I will talk about two nice properties of the move semantic in this post that is not so often mentioned. Containers of the standard template library (STL) can have non-copyable elements. The copy semantic is the fallback for the move semantic. Irritated? I hope so!
Moving Instead of Copying
Do you remember the program packagedTask.cpp from the post Asynchronous callable wrappers? Of course, not. Here, once more.
Moving elements in a container
I’m not interested in the program that calculates the sum of the numbers from 0 .. 10000 in four threads.
I’m interested in a completely different property of std:::packaged_task. std::packaged_task is not copyable. The reason is simple. The copy constructor and copy assignment operator are set to delete. You can read the details here: cppreference.com.
How is it possible to use std::package_task as an element in a container of the STL? Containers of the STL want to own their elements. Therefore, I move via std::move the std::package_task objects (lines 41 – 44) into the container std::deque. Consequently, I must use the move semantic in lines 52 and 54 because I can not copy the std::package_task.
But that is not the end of the story. If an algorithm of the STL uses, under the hood, no copy semantics, you can apply it to containers with non-copyable elements. You will get a compiler error if the algorithm uses internal copy semantics.
The algorithm on only moveable elements
In the next example, I make it very simple. I define a simple wrapper MyInt for natural numbers.
I only declaratively use delete (lines 13 and 14) for the copy semantic and default (lines 17 and 18) for the move semantic. Therefore, the compiler will do the right job for me. I implement only the constructor and the getter getVal (lines 20 – 22). Although my type is non-copyable, I use it in a std::for_each (line 36) and std::accumulate (line 40) algorithm of the STL.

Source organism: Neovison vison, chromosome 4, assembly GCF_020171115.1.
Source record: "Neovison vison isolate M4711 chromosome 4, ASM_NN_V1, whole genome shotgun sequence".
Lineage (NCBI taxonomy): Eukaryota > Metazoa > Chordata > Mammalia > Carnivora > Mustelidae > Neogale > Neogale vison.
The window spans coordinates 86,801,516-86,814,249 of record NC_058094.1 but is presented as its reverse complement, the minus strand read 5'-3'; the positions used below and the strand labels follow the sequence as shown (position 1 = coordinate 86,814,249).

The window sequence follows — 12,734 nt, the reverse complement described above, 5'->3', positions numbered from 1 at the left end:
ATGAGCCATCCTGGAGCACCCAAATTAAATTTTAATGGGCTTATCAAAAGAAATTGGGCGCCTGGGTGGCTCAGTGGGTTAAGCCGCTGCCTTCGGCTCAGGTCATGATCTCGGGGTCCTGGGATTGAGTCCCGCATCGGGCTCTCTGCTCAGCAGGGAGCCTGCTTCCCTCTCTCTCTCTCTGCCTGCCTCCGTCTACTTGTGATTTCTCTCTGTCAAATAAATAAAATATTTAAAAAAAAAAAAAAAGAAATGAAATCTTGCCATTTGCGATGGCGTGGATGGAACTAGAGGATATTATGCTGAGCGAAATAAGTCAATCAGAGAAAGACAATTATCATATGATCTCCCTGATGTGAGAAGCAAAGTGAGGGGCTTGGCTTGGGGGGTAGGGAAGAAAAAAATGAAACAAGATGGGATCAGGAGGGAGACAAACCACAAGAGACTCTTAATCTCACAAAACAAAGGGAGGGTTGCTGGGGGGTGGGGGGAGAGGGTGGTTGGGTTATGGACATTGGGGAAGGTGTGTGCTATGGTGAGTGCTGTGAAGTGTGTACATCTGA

There are no big surprises.
The program will not compile with cl.exe
Unfortunately, the program will not compile with a recent cl.exe Compiler (19.10.24807.0 (x86)). Microsoft std::accumulate versions use, under the hood, copy semantics. This is opposite to recent GCC or clang compilers, which use move semantics. But cl.exe is right. std::accumulate requires that T must be copied, assignable, and copy constructible. This will not hold for MyInt. This issue is still under discussion: https://gcc.gnu.org/onlinedocs/libstdc%2B%2B/ext/lwg-active.html
The copy semantic is a fallback for the move semantic. What does that mean?
Copy Semantics as a Fallback for Move Semantics
If I write an algorithm that internally uses move semantics, I can apply that algorithm to non-copyable types. I have only to change my type MyInt.
MyInt has a user-defined copy constructor and copy assignment operator. Therefore, the compiler will not automatically generate a move constructor or move assignment operator. You can read the details here (move semantic) or ask the type traits library (lines 40 and 41) for help. Sadly, my GCC doesn’t support this function of the type traits library. So I have to use a more recent GCC 5.2. The critical point is that instances of MyInt can be used in the function template swapMove (lines 7 – 12), although these instances don’t support move semantics.
The reason is: A rvalue can be bound to
- a constant lvalue reference.
- a non-constant rvalue reference.
The non-constant rvalue reference has a higher priority than the constant lvalue reference. A copy constructor or a copy assignment operator expects its arguments as a constant lvalue reference. A move constructor or a move assignment operator expects its arguments as a non-constant rvalue reference. What sounds a little bit confusing has a lovely property.
Keep the performance in your mind
You can implement functions like swapMove with move semantics in mind. If your data types are not moveable, the functions will also work for only copyable types. The compiler will use the classic copy semantic as a fallback. Therefore, you can comfortably migrate an old C++ codebase to modern C++. Your program is correct in the first iteration and fast in the second.
Writing function temples that can identically forward their arguments, was a ” … a heretofore unsolved problem in C++.“. (Bjarne Stroustrup). This was because since C++11 std::forward we can use perfect forwarding. Read the details in the next post.
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